…that a view that is anti-profit is…counter-intuitive. Law should not be written in a way that actually “oppresses” the natural right to livelihood. I think the current constitution does this and perhaps “a tweak” to the constitution itself could offer adequate “protection” to make a livelihood for the copyright/patent owner. Before I make any suggestion though, I’d like to know what Ronald meant when he asked …

    “the one that you suggest”

    Who or what is “the one”? Did I miss something?

    As for WIPO, does it (that data) not represent a “disproportionate” allocation of those inclined to the art “of persuasion” in their given field of interest or“expertise”? Democracy, as founded in Greece itself, has a rich tradition of hearing a diverse range of voices. If WIPO truly is a part of the UN, then WIPO needs to get with the program and look after the public (in this case, global) interest. What do you think the data represents?

    “1. Money” – I don’t think this qualifies as a “reason” but I understand what you meant.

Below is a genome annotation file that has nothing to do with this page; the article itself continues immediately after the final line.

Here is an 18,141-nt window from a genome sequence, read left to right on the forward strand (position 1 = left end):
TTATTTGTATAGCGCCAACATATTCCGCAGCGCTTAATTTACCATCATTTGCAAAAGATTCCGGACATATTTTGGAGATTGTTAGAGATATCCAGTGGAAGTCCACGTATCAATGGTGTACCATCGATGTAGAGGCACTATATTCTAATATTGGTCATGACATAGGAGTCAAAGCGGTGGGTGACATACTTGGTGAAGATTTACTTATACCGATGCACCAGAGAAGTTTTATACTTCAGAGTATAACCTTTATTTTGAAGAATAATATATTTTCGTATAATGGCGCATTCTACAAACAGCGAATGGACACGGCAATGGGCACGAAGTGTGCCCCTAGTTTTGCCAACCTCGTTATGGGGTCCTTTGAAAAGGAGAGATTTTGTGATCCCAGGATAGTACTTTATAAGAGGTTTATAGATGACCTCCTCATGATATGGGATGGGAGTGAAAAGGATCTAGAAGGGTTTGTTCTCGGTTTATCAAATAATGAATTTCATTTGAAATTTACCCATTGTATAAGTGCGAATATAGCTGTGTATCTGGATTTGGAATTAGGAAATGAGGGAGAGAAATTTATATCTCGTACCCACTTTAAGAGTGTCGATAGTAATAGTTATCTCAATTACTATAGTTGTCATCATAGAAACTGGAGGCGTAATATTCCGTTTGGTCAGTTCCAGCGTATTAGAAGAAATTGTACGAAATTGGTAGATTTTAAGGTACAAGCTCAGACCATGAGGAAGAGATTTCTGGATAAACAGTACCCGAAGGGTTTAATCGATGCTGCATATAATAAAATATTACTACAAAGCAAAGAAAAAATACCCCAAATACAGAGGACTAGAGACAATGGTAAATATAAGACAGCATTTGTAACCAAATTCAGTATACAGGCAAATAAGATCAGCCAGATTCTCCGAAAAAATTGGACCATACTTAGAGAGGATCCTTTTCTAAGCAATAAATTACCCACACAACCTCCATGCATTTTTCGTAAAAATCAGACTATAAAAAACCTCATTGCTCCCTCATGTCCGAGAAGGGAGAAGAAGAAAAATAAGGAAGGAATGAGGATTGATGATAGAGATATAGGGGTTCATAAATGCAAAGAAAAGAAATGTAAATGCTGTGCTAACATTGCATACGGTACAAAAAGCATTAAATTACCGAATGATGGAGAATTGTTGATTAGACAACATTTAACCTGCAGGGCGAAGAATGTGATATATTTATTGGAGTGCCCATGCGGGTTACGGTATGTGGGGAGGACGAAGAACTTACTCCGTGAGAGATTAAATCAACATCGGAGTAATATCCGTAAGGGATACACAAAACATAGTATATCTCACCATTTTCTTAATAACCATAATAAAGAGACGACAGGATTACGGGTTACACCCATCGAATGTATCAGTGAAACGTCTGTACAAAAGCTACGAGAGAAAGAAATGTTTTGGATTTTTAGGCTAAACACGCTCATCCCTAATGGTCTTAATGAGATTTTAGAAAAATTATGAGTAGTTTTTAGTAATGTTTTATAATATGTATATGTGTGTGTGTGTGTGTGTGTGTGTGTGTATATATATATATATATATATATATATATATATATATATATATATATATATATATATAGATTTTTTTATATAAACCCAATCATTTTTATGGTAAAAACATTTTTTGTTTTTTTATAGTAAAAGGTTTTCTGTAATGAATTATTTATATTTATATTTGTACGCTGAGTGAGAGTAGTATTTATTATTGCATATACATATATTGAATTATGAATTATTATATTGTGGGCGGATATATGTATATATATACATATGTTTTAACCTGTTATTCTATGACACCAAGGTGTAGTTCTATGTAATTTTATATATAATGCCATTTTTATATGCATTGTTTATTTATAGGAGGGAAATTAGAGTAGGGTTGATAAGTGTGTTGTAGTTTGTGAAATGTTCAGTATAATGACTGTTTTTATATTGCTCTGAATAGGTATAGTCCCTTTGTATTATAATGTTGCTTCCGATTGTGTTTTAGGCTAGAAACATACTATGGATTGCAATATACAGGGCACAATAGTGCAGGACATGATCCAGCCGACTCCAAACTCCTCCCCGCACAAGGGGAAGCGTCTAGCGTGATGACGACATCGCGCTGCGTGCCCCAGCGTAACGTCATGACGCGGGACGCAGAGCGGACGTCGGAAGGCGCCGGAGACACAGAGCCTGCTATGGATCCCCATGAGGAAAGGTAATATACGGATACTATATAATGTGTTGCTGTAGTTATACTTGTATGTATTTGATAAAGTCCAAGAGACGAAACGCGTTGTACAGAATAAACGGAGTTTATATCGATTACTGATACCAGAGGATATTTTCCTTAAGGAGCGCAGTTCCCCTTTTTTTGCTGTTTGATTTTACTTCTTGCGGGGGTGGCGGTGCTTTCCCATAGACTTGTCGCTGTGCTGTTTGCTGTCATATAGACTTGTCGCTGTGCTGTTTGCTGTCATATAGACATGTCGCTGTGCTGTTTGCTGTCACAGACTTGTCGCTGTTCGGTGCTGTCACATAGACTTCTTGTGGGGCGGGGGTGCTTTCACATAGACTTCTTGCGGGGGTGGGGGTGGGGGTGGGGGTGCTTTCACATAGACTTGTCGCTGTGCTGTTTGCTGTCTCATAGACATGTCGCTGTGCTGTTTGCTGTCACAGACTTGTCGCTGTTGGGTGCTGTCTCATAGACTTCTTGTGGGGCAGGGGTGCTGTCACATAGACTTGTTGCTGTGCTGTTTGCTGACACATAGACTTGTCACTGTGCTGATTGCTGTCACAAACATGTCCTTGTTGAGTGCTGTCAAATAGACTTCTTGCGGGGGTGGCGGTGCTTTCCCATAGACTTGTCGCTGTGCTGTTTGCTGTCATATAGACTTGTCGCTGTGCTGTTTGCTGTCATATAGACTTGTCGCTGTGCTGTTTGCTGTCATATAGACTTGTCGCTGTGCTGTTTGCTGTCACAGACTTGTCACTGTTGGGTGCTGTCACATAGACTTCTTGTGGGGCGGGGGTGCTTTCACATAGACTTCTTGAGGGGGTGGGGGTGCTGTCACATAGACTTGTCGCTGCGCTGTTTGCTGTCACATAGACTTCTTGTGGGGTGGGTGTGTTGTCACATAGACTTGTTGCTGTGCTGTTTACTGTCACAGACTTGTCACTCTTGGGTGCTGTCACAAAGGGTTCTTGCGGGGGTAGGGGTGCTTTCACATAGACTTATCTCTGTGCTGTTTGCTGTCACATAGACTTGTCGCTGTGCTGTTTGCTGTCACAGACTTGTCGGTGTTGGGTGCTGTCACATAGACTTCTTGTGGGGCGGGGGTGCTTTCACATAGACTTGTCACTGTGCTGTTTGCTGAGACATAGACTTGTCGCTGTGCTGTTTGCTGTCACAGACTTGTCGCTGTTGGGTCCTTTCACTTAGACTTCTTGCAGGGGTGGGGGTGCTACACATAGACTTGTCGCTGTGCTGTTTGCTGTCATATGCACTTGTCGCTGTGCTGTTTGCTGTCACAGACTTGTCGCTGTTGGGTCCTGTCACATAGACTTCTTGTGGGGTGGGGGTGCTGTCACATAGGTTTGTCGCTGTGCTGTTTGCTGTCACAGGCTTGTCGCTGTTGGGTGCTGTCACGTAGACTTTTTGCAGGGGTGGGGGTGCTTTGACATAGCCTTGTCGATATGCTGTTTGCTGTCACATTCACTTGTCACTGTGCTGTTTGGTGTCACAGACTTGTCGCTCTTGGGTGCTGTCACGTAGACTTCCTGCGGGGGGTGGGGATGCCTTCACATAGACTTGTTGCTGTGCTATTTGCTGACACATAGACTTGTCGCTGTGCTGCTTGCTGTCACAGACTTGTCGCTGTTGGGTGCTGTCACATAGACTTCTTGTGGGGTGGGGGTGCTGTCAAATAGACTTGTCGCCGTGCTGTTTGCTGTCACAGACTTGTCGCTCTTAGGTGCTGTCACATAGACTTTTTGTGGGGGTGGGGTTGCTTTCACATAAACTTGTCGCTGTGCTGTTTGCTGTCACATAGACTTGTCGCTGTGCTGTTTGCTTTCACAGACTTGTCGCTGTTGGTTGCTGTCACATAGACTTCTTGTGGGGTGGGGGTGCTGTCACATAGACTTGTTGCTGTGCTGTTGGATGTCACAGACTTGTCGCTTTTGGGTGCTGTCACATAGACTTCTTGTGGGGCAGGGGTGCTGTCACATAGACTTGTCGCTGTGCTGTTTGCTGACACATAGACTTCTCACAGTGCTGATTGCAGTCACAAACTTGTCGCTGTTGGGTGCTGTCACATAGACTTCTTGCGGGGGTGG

“2. People generally believe that they deserve the right to control the fruits of their labor.”

    Yes!…So we need to discuss, then, what we mean by “control”…no? Should the artificial right supercede the natural right? Can we “tweak” the constitution not so that we get rid of anybody’s natural or artificial rights, but “tweak” it so that balance is restored?

    What do you think, Ronald? Lawrence? Anyone else?

  • three blind mice

    Should the artificial right supercede the natural right?

    I’m wondering about an actual change in the constitution itself.

    no you’re not. you’re wondering about an actual change in human nature where the economic incentives of self-interest no longer apply.

    the EFF’s involvement in this removes any pretense that they are a libertarian organisation, and exposes them as just another group with a left leaning economic/social agenda.

  • p rezende